When Recruiters Become Candidates

Just as doctors make the worst patients and teachers make the worst students, recruiters sometimes make the worst candidates.

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Oct 11, 2023

It’s really, really tough to be a recruiter these days.

Either you’re in an industry where it’s difficult to staff to appropriate levels and are blamed for not doing your job, or you’re in an industry that has conducted multiple rounds of layoffs and are a victim of doing your job too well.

Yes, recruiters are victims of layoffs, most recently targeted in a significant layoff at Google. This act was seen as a “canary in the coal mine” moment for several in the industry because it suggests that Google does not intend to ramp up hiring anytime soon, a worrying situation for tech candidates and recruiters alike.

I’m not sure I buy that Google won’t be hiring again in the future. In fact, I’ve written about this very issue multiple times for this publication, mostly because it seems that organizations refuse to learn from past mistakes and overcorrect their hiring strategy every time there’s a change in the economy. But my opinion about the long-term effect of downsizing recruiting teams doesn’t help those who are currently impacted by it.

You probably know a recruiter who recently lost their job. You may be a recruiter who recently lost your job. And now you’re facing the unpleasant, and somewhat scary, reality of having to sit on the other side of the computer screen and become one of the thousands of candidates you used to source and screen.

Just as doctors make the worst patients and teachers make the worst students, recruiters sometimes make the worst candidates. A big part of it is that recruiters know too much. They’ve heard hiring managers justify ridiculous decisions, and they’ve been pressured to low-ball candidates who deserve a higher starting salary.

In short, recruiters have seen how the sausage is made, and it’s ain’t pretty. So here are a few words of advice for recruiters who are now on the job hunt.

Respect the Process

When I led a recruiting team, we always found it frustrating when candidates tried to go outside our process. Not only did we have strict civil service guidelines to follow; we also had HR tech that was held together with spit and a promise. Any deviation could throw the whole thing off. So please follow the stated application process.

Having said that, there’s nothing to keep you from using your network. Reach out to connections about postings you’re interested in and let them know you’ve applied. Use those sourcing skills to find out who’s the hiring manager and send a personal note of thanks. It’s not only OK to do both; it’s essential.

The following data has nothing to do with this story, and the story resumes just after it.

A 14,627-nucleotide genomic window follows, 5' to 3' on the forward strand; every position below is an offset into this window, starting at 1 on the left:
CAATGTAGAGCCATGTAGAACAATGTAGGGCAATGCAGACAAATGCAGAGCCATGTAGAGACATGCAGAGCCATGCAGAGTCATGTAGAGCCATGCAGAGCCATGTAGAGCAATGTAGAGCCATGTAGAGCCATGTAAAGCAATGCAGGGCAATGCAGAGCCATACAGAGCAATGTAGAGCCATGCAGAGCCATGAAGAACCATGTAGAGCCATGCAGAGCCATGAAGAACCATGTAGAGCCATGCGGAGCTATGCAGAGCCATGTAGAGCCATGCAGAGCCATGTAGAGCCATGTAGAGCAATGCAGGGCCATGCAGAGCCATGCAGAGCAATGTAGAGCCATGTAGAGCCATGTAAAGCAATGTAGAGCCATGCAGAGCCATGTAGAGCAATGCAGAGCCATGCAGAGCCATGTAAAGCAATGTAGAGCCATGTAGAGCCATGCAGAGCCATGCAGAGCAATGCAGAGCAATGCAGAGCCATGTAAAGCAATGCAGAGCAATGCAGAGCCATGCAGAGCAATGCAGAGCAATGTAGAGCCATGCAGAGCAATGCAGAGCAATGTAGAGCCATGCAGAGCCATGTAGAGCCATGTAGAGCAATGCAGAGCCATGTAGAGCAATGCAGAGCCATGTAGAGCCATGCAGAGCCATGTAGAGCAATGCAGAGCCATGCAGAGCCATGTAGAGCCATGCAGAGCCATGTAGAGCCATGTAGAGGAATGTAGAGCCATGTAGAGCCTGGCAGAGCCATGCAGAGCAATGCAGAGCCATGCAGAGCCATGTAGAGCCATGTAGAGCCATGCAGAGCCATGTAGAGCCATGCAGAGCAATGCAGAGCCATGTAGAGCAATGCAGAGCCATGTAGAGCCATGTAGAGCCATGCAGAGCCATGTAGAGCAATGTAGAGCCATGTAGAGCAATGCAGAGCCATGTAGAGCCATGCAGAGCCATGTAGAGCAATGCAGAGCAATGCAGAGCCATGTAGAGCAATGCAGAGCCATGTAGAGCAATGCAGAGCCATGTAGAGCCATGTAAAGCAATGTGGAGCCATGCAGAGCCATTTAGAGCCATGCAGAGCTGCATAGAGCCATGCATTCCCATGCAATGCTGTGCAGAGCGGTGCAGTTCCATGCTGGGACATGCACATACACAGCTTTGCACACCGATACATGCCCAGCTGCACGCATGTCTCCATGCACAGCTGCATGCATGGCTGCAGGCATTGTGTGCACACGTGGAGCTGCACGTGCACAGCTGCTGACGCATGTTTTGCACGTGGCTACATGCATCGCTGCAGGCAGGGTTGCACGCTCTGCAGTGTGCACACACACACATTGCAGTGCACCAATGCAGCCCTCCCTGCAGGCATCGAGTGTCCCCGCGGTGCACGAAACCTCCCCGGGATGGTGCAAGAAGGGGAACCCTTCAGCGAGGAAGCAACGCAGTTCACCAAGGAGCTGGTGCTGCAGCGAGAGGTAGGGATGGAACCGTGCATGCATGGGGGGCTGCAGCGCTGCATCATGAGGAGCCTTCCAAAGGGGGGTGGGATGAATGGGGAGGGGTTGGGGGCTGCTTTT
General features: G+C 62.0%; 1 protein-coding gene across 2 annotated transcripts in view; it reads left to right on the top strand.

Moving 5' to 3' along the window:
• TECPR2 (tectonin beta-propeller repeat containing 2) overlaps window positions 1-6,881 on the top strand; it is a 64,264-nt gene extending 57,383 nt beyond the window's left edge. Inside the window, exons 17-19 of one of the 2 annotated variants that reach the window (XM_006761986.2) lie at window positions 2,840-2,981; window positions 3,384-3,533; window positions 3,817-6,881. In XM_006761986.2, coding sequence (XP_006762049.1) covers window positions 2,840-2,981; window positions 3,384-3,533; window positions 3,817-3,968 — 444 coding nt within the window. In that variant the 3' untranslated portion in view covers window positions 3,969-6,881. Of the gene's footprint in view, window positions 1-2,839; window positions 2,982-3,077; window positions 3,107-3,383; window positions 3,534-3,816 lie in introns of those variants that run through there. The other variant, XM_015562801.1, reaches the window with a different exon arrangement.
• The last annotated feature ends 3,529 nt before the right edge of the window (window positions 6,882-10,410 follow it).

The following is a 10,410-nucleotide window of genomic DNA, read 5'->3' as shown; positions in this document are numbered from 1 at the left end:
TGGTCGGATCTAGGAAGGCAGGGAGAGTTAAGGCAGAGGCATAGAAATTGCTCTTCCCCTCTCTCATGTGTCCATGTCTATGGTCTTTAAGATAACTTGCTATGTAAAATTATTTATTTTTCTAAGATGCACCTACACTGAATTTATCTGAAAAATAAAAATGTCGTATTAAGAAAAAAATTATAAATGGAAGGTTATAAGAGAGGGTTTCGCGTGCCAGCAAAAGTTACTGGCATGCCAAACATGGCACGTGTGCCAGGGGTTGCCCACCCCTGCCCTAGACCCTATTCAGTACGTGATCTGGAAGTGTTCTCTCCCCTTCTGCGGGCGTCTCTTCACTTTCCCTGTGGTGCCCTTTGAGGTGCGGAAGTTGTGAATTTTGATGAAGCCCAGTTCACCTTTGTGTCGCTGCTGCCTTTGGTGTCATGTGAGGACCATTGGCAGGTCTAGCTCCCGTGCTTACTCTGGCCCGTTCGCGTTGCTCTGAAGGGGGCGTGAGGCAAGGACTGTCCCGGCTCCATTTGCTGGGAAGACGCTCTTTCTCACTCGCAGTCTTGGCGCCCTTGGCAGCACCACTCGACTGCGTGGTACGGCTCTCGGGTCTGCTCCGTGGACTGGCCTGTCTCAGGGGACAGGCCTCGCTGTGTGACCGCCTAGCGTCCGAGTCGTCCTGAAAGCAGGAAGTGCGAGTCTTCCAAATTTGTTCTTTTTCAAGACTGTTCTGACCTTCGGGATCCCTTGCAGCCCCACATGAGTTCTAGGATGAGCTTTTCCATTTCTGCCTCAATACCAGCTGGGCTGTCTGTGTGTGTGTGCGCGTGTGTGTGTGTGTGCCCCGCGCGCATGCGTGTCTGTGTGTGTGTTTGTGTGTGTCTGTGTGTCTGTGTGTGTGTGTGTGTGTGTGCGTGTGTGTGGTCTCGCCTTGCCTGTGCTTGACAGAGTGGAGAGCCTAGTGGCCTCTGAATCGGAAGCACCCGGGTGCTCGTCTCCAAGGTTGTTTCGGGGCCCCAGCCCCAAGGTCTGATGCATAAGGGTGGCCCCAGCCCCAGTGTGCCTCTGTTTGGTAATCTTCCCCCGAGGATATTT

Don’t Take It Out on the Recruiter

There’s a chance that the recruiter you’re working with is overworked because their co-workers were recently let go or not backfilled. They may also be nervous about all the layoffs happening in the industry and are scared for their job, too.

So when things don’t go your way, be kind. Try not to say things like, “Oh yeah, I typically do it this way, but that’s fine, we can try it your way.” There’s nothing wrong with commiserating and using inside terms to help build rapport, but don’t be a jerk.

And if the recruiter ghosts you for some reason, resist the urge to send a passive-aggressive email in retaliation. Chalk it up to karma for past transgressions and move on to the next opportunity.

Accept That Safety Job

Sometimes candidates feel pressure to hold out for the perfect role. I’m here to tell you that it’s OK to do that, but you still need to pay the bills. My unpopular opinion is that if a less-than-perfect job offer comes in, it’s fine to take it while you still keep looking for a better offer. However, you still need to put in the effort and do the job, so if you leave, you leave with grace.

But at least taking that safety job removes some of the pressure, allowing you the space to search with more intention and be more relaxed in the interview process. It’s not uncommon for recruiters to bounce around a bit because of the nature of the work. Take care of the bare necessities while looking for your bliss.

Decide If Your Heart’s Still in It

Being a recruiter can wear you down. Sometimes being laid off makes you reconsider your career options. A recent ERE newsletter poll [editor’s note: subscribe here] asked readers about the best thing recruiters could do during a hiring slowdown. A full 53% said recruiters should look for work in a different internal department. The next closest response was 17% suggesting recruiters build a talent pipeline. That’s a significant pivot away from recruiting.

Whether it’s because of economic uncertainty, increased use of automation and AI, or just general burnout, it might be time to walk away from recruiting.

Ultimately, no one enjoys job searches. But with the right mindset, realistic expectations, and a little preparation, it’s possible to take the sting out just a little bit.

Good luck out there.

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